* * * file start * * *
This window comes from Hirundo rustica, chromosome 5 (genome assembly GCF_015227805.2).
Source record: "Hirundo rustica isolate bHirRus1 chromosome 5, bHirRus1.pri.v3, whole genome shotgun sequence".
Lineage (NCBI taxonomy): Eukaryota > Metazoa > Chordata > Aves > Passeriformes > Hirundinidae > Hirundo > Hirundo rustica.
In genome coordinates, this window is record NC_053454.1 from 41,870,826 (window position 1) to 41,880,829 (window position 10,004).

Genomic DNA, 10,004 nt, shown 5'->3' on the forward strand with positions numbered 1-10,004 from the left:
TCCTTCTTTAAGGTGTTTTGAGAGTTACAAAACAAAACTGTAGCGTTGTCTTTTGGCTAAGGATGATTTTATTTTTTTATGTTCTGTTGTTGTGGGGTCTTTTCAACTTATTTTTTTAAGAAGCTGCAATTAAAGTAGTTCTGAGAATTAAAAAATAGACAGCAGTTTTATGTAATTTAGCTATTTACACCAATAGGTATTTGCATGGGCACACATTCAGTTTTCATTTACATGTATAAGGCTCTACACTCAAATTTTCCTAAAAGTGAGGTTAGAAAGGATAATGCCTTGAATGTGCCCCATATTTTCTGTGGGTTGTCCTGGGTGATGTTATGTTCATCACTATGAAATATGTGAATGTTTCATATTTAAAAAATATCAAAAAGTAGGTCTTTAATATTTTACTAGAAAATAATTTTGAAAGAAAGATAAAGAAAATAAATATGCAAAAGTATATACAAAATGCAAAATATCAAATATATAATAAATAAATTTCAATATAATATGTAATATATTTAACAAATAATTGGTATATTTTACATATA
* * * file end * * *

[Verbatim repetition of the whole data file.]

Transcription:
This window comes from Hirundo rustica, chromosome 5 (genome assembly GCF_015227805.2).
Source record: "Hirundo rustica isolate bHirRus1 chromosome 5, bHirRus1.pri.v3, whole genome shotgun sequence".
Lineage (NCBI taxonomy): Eukaryota > Metazoa > Chordata > Aves > Passeriformes > Hirundinidae > Hirundo > Hirundo rustica.
In genome coordinates, this window is record NC_053454.1 from 41,870,826 (window position 1) to 41,880,829 (window position 10,004).

Genomic DNA, 10,004 nt, shown 5'->3' on the forward strand with positions numbered 1-10,004 from the left:
TCCTTCTTTAAGGTGTTTTGAGAGTTACAAAACAAAACTGTAGCGTTGTCTTTTGGCTAAGGATGATTTTATTTTTTTATGTTCTGTTGTTGTGGGGTCTTTTCAACTTATTTTTTTAAGAAGCTGCAATTAAAGTAGTTCTGAGAATTAAAAAATAGACAGCAGTTTTATGTAATTTAGCTATTTACACCAATAGGTATTTGCATGGGCACACATTCAGTTTTCATTTACATGTATAAGGCTCTACACTCAAATTTTCCTAAAAGTGAGGTTAGAAAGGATAATGCCTTGAATGTGCCCCATATTTTCTGTGGGTTGTCCTGGGTGATGTTATGTTCATCACTATGAAATATGTGAATGTTTCATATTTAAAAAATATCAAAAAGTAGGTCTTTAATATTTTACTAGAAAATAATTTTGAAAGAAAGATAAAGAAAATAAATATGCAAAAGTATATACAAAATGCAAAATATCAAATATATAATAAATAAATTTCAATATAATATGTAATATATTTAACAAATAATTGGTATATTTTACATATA